When you're shopping for a new car, the window sticker says how many miles per gallon you can expect to get.
Those numbers are an estimate based on tests developed by the Environmental Protection Agency.
But when Consumer Reports ran its own fuel economy tests on 315 cars, the results for many hybrids were surprising.
Rik Paul with Consumer Reports found, "Hybrids tend to be very fuel-efficient. But many of those we tested got far fewer miles per gallon than their window stickers claim." (super him)
For example, the Ford C-Max hybrid -the EPA says it gets 47 miles per gallon overall. But in Consumer Reports' tests, it was 37 miles per gallon overall - still good, but about 21 percent less than the EPA estimate.
Rik says, "We think the problem is that the EPA ratings are based on outdated tests that don't reflect real-world driving conditions for hybrids."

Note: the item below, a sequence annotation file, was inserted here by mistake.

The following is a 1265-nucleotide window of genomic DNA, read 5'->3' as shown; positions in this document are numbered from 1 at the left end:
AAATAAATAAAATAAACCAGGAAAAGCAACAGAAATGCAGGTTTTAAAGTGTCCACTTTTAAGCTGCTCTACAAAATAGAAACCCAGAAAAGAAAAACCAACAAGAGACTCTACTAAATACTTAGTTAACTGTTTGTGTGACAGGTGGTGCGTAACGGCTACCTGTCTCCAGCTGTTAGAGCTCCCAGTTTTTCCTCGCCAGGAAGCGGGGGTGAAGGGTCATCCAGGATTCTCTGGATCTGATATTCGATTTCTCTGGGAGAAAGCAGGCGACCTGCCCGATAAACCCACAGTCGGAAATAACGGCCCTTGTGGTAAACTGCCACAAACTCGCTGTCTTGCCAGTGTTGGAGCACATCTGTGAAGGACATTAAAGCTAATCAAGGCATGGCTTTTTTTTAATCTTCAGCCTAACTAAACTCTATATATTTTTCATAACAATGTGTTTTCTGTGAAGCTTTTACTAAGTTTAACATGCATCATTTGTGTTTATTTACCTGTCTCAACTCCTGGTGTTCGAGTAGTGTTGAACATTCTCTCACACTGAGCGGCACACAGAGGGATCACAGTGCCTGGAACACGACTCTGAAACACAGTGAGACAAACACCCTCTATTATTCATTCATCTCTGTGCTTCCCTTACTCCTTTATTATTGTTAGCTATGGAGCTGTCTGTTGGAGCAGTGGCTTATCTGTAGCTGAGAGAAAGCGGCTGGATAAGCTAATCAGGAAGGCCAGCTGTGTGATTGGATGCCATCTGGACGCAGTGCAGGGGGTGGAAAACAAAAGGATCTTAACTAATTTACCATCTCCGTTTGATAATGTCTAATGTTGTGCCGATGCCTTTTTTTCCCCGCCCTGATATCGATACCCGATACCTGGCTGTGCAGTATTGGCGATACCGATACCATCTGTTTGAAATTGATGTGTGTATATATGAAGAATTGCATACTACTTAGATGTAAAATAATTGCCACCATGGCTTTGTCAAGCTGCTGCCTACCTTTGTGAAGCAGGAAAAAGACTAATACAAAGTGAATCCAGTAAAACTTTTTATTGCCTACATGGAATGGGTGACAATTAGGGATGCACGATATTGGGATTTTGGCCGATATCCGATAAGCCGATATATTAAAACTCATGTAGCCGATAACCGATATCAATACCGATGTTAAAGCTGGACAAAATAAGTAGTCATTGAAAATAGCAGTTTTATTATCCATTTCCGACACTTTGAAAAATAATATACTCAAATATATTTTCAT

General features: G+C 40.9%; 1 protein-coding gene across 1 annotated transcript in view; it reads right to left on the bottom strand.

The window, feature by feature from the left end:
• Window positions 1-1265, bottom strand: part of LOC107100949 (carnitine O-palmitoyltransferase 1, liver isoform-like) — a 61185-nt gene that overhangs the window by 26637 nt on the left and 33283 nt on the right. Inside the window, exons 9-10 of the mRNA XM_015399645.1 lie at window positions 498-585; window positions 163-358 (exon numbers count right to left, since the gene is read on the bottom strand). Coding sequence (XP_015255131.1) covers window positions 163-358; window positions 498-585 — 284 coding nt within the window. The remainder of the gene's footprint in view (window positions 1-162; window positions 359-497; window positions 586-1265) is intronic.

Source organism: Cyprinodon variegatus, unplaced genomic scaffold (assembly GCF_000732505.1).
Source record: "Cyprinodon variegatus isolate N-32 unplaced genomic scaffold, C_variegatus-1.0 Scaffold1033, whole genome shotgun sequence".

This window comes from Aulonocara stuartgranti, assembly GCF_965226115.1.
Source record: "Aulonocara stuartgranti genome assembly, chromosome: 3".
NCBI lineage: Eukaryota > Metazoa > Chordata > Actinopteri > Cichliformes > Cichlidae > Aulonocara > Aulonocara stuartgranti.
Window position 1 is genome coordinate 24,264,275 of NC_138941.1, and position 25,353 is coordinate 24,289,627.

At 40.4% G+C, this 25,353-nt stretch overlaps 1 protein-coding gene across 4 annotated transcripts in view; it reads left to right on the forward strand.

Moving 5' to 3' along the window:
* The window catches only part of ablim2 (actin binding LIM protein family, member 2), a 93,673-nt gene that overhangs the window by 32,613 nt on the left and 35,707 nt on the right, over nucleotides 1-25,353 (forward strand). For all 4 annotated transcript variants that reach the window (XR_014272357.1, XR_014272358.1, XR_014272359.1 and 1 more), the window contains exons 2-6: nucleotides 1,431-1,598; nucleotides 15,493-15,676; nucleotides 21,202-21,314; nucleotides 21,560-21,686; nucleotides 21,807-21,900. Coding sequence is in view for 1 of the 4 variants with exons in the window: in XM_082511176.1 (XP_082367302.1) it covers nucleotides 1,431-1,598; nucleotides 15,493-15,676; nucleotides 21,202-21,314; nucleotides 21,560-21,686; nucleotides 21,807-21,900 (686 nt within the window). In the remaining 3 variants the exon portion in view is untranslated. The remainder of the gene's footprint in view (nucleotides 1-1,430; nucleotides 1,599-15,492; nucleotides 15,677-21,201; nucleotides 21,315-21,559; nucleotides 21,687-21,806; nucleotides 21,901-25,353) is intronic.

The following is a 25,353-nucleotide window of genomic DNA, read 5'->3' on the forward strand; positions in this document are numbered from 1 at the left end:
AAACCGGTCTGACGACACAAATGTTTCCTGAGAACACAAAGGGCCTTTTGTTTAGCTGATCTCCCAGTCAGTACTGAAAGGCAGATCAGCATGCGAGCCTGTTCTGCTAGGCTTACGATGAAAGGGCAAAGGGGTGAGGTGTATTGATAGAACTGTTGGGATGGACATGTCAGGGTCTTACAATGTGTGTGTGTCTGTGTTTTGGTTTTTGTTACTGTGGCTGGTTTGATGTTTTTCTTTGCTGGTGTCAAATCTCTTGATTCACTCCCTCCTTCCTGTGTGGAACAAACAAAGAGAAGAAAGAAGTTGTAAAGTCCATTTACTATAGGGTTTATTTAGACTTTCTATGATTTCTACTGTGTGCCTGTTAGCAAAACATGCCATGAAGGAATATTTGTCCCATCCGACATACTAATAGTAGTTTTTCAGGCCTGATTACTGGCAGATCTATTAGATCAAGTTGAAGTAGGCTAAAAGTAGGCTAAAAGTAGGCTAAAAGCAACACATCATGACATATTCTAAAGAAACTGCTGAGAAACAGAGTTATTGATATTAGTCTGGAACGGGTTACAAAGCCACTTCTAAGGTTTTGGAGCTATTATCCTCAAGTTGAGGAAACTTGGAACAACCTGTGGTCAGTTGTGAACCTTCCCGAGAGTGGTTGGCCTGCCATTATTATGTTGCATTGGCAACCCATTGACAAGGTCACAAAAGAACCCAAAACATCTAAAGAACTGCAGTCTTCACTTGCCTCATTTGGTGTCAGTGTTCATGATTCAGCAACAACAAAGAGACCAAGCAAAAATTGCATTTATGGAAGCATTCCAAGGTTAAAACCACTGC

Take highway driving, one of the tests the EPA performs on this "dynamometer." It tests cars at simulated speeds that average just 48 miles per hour -- with a lot of stop and go.
Rik explains, "Hybrids do well in those driving conditions. They can often operate in electric mode without burning any gas."
But Consumer Reports tests highway mileage on a highway, at a steady 65 miles per hour. Technicians install a fuel meter to measure the amount of gas burned.
Rik says, "In those conditions, hybrids are constantly running their gas engine, so they burn more gas than they do in the EPA tests."
Consumer Reports has discussed its findings with the EPA, and the agency says it's considering updating its tests.
Consumer Reports' fuel-economy tests also show cars with small turbocharged engines often do not deliver on the mileage promised. Those include the Buick Encore, Ford Fusion, and Nissan Juke. They fell short of the EPA estimates by 10% or more.